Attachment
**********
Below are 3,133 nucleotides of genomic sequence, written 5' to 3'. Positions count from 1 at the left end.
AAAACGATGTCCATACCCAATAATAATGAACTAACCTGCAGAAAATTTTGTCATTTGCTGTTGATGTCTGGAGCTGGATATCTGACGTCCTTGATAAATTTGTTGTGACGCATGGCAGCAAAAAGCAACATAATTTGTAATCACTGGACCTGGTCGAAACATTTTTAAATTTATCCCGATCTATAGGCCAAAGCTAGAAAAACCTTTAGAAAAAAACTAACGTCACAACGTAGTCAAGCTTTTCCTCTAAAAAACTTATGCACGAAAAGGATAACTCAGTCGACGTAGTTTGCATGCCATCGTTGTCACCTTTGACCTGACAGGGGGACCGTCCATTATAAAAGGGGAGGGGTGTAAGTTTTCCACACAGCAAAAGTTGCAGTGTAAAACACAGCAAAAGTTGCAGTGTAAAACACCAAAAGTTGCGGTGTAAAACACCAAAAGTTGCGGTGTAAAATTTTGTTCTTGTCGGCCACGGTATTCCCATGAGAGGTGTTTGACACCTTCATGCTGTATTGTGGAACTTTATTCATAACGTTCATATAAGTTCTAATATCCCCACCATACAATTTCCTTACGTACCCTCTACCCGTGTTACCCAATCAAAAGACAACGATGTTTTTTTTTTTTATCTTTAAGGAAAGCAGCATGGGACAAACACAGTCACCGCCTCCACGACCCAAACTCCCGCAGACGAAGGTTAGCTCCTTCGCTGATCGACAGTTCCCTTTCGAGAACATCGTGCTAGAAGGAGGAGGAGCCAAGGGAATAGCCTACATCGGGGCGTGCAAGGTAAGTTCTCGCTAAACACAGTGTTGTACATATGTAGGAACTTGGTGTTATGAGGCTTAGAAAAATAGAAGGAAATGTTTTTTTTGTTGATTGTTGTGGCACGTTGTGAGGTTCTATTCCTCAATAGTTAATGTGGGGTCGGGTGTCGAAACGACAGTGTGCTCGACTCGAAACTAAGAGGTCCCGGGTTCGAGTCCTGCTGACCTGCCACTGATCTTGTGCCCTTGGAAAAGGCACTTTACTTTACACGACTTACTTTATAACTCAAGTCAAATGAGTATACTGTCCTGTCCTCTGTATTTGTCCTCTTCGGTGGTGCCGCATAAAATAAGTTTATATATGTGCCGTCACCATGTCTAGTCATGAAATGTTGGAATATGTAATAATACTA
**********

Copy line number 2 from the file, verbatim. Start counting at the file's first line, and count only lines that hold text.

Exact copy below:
AAAACGATGTCCATACCCAATAATAATGAACTAACCTGCAGAAAATTTTGTCATTTGCTGTTGATGTCTGGAGCTGGATATCTGACGTCCTTGATAAATTTGTTGTGACGCATGGCAGCAAAAAGCAACATAATTTGTAATCACTGGACCTGGTCGAAACATTTTTAAATTTATCCCGATCTATAGGCCAAAGCTAGAAAAACCTTTAGAAAAAAACTAACGTCACAACGTAGTCAAGCTTTTCCTCTAAAAAACTTATGCACGAAAAGGATAACTCAGTCGACGTAGTTTGCATGCCATCGTTGTCACCTTTGACCTGACAGGGGGACCGTCCATTATAAAAGGGGAGGGGTGTAAGTTTTCCACACAGCAAAAGTTGCAGTGTAAAACACAGCAAAAGTTGCAGTGTAAAACACCAAAAGTTGCGGTGTAAAACACCAAAAGTTGCGGTGTAAAATTTTGTTCTTGTCGGCCACGGTATTCCCATGAGAGGTGTTTGACACCTTCATGCTGTATTGTGGAACTTTATTCATAACGTTCATATAAGTTCTAATATCCCCACCATACAATTTCCTTACGTACCCTCTACCCGTGTTACCCAATCAAAAGACAACGATGTTTTTTTTTTTTATCTTTAAGGAAAGCAGCATGGGACAAACACAGTCACCGCCTCCACGACCCAAACTCCCGCAGACGAAGGTTAGCTCCTTCGCTGATCGACAGTTCCCTTTCGAGAACATCGTGCTAGAAGGAGGAGGAGCCAAGGGAATAGCCTACATCGGGGCGTGCAAGGTAAGTTCTCGCTAAACACAGTGTTGTACATATGTAGGAACTTGGTGTTATGAGGCTTAGAAAAATAGAAGGAAATGTTTTTTTTGTTGATTGTTGTGGCACGTTGTGAGGTTCTATTCCTCAATAGTTAATGTGGGGTCGGGTGTCGAAACGACAGTGTGCTCGACTCGAAACTAAGAGGTCCCGGGTTCGAGTCCTGCTGACCTGCCACTGATCTTGTGCCCTTGGAAAAGGCACTTTACTTTACACGACTTACTTTATAACTCAAGTCAAATGAGTATACTGTCCTGTCCTCTGTATTTGTCCTCTTCGGTGGTGCCGCATAAAATAAGTTTATATATGTGCCGTCACCATGTCTAGTCATGAAATGTTGGAATATGTAATAATACTA